Do We Overcome Sin by Our Power or by God's Power?
I think the answer, based on the Bible, is both.
Our own power is not sufficient. We need God's help to overcome. But we must make the effort.
If we think it is only by our power, we deceive ourselves and think that we are self-sufficient. If we think it is only by God's power, we may wait for God to do everything for us and not go all out 100% to do our part, to make the effort. We have to strive with all our might to overcome sin, then trust God to give us the extra help we need to succeed.
God's Spirit gives us the understanding of God's law. God does this by opening our minds to understand the Bible and by helping us see how to apply Bible instruction to the circumstances of our life. Without that help from God, we would be deceived like the world and not understand God's law and its correct application. But we must make the effort. Even then, our effort may not be sufficient to break bad habits, overcome addictions, and put sin out of our lives, but we need to pray for God's help and keep trying with all our might, trusting God to give us the victory in the end.
Here is a quote from my book, Preaching the Gospel:
"I have heard some speakers say that a problem some people have in trying to overcome addictive sins is that they are not able to do it because they are trying to do it by their own power. When I hear this, I am never quite sure what the speaker means. Sometimes the speaker may say that we need to quit trying to overcome sin by our own power. But I find no verse in the Bible that says, 'Don't try to overcome sin by your own power.'
"Certainly we should ask God for help to overcome. But we must also do our part by trying as hard as we can. It is not a matter of doing it by God's power or our own. It is both. God helps us in our trials by giving us power and help in ADDITION to what we are able to do for ourselves. For example, if I am unemployed, I may pray and ask God to help me find a job, but then after praying I should do my part by diligently looking for a job.
"God wants us to make the maximum effort we can. Jesus Christ said, 'If your hand or foot causes you to sin, cut it off and cast it from you. It is better for you to enter into life lame or maimed, rather than having two hands or two feet, to be cast into the everlasting fire. And if your eye causes you to sin, pluck it out and cast it from you. It is better for you to enter into life with one eye, rather than having two eyes, to be cast into hell fire' (Matthew 18:8-9). Jesus is speaking figuratively. He does not want us to physically mutilate or injure our bodies, for the Bible also says, 'Do you not know that you are the temple of God and that the Spirit of God dwells in you? If anyone defiles the temple of God, God will destroy him. For the temple of God is holy, which temple you are' (1 Corinthians 3:16-17). Our bodies belong to God, and we should protect and take care of our health. In the sermon on the mount, Jesus is speaking figuratively to illustrate how great our effort should be to overcome sin, even to the point of giving up things we may love to avoid the temptations of sin. An example of how to apply this might be a person who has a problem with over-drinking giving up alcohol altogether, because trying to drink alcohol in moderation is a temptation for that person to drink in excess.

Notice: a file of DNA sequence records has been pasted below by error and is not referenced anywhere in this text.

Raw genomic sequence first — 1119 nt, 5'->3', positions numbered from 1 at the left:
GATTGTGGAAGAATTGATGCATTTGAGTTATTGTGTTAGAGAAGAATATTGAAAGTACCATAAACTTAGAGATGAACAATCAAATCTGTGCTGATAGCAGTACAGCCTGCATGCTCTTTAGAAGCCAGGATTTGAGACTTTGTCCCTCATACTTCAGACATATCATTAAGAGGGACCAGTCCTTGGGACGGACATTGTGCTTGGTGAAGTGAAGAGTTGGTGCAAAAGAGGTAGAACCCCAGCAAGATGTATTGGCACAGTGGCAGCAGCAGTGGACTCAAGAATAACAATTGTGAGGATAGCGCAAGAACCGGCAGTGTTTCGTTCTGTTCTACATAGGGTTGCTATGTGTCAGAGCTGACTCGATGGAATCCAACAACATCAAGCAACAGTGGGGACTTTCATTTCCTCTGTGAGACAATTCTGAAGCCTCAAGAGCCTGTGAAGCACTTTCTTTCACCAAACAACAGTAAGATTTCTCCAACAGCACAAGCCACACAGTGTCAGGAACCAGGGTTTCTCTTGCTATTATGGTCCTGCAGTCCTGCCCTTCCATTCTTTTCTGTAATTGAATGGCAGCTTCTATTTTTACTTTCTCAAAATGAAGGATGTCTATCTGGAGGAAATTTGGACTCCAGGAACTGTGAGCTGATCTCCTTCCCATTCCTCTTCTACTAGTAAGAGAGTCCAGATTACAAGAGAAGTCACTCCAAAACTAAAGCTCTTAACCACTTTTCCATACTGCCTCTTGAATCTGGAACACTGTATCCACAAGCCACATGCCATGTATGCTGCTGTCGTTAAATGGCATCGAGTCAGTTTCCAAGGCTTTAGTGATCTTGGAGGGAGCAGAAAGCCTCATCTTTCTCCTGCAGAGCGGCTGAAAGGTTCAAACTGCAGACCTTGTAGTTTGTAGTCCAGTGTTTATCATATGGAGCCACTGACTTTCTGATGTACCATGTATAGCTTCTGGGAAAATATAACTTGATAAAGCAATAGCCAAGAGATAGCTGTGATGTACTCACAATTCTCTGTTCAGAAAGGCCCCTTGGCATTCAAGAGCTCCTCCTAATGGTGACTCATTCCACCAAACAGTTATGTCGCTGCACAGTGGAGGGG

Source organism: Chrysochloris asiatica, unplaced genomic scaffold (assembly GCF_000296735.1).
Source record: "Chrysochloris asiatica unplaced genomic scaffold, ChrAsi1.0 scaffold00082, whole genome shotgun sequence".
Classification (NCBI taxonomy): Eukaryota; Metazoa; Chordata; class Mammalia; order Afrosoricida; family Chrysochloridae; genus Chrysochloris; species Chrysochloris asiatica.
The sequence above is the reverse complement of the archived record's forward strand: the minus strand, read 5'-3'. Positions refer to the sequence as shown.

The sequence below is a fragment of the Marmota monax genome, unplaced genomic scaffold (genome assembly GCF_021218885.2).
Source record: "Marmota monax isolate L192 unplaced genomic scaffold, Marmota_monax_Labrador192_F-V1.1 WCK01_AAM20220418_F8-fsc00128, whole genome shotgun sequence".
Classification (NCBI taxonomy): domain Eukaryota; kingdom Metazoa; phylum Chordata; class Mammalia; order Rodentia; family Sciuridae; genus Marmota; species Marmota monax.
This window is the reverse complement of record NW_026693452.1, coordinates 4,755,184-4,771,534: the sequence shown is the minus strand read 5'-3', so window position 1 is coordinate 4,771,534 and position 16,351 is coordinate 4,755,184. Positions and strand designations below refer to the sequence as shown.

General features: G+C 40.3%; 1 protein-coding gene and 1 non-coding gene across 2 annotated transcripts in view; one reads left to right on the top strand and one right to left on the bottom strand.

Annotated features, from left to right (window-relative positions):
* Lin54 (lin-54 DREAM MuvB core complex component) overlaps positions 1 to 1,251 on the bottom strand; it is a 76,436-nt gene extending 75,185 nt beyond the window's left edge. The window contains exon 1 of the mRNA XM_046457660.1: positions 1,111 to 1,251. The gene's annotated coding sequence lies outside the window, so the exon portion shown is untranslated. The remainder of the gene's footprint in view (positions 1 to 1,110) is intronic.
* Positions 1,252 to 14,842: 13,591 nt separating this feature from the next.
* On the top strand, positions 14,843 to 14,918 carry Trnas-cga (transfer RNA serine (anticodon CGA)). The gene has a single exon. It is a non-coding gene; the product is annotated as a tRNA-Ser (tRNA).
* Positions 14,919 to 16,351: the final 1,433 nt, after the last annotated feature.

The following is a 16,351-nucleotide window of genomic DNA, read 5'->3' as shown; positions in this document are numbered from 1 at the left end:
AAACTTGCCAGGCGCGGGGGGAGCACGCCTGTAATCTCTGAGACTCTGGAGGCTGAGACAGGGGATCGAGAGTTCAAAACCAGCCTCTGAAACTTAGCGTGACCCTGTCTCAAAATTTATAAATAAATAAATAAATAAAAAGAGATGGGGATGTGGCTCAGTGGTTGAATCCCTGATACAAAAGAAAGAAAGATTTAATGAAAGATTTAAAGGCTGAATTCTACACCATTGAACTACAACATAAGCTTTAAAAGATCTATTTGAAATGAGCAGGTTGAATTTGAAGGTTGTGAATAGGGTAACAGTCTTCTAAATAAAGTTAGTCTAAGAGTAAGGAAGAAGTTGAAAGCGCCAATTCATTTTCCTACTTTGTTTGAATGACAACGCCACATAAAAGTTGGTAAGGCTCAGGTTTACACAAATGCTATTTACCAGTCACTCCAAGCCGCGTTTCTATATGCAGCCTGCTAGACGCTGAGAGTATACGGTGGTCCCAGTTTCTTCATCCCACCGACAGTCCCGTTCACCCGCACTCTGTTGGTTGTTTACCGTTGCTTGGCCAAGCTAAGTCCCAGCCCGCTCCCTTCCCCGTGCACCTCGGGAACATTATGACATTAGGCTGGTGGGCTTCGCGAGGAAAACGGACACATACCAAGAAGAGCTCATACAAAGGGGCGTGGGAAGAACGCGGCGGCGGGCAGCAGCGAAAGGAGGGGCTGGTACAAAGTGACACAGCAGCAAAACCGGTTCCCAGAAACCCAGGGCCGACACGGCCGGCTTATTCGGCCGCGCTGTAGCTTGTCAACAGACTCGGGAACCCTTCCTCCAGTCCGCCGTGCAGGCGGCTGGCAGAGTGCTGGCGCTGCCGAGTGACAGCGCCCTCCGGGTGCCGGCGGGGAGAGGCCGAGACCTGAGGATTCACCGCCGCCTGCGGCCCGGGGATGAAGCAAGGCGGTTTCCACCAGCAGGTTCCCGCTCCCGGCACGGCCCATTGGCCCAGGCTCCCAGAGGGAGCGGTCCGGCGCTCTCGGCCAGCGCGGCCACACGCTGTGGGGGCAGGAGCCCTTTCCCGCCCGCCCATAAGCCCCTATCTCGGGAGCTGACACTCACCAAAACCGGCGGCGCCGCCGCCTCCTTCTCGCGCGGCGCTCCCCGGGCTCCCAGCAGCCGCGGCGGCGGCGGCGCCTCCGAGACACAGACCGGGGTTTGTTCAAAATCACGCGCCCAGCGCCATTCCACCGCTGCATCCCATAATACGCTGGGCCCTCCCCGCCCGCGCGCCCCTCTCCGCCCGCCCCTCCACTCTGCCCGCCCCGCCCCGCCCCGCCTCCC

"When Jacob wrestled with God, God refused to bless him until Jacob proved his willingness to strive with all his might to obtain the blessing, even when in pain (Genesis 32:22-31).
"An example of the balance between our effort and the additional power God gives us can be found in the life of Samson. After he lost his strength because his hair was cut and the Philistines put out his eyes, he was in the temple of the Philistines where they were assembled. 'Then Samson called to the Lord, saying, "O Lord God, remember me, I pray! Strengthen me, I pray, just this once, O God, that I may with one blow take vengeance on the Philistines for my two eyes!" And Samson took hold of the two middle pillars which supported the temple, and he braced himself against them, one on his right and the other on his left. Then Samson said, "Let me die with the Philistines!" And he pushed with all his might, and the temple fell on the lords and all the people who were in it. So the dead that he killed at his death were more than he had killed in his life' (Judges 16:28-30). Note the sequence. First Samson asked God to give him strength. Then he pushed 'with all his might'. He asked God for help, then he made maximum effort to push on the pillars.
"Did Samson do it by God's power or his own strength? I think the answer is, both. Most of the actual physical power came from God, but I don't think God would have supplied that power if Samson was not trying as hard as he could. And part of it was Samson's strength, even if it was only 1%. Samson did his part with whatever strength he had, and God supplied the additional strength that he needed to succeed.
"There may also be a lesson in this for preaching the gospel. As a Church, we need to strive with ALL our might to preach the gospel to the world, and then God can give us the extra help we need to succeed. When God sees that individual members are striving hard to sacrifice to support the preaching of the gospel and the Ezekiel warning to the public out of a motive of love, He can bless us with more power to do so. But if we are only making a half-hearted effort, I think God will help us less until our attitude improves."
Here are links to related sections in Preaching the Gospel:
How to Obtain More of God's Help in Breaking Bad Habits, Chapter 7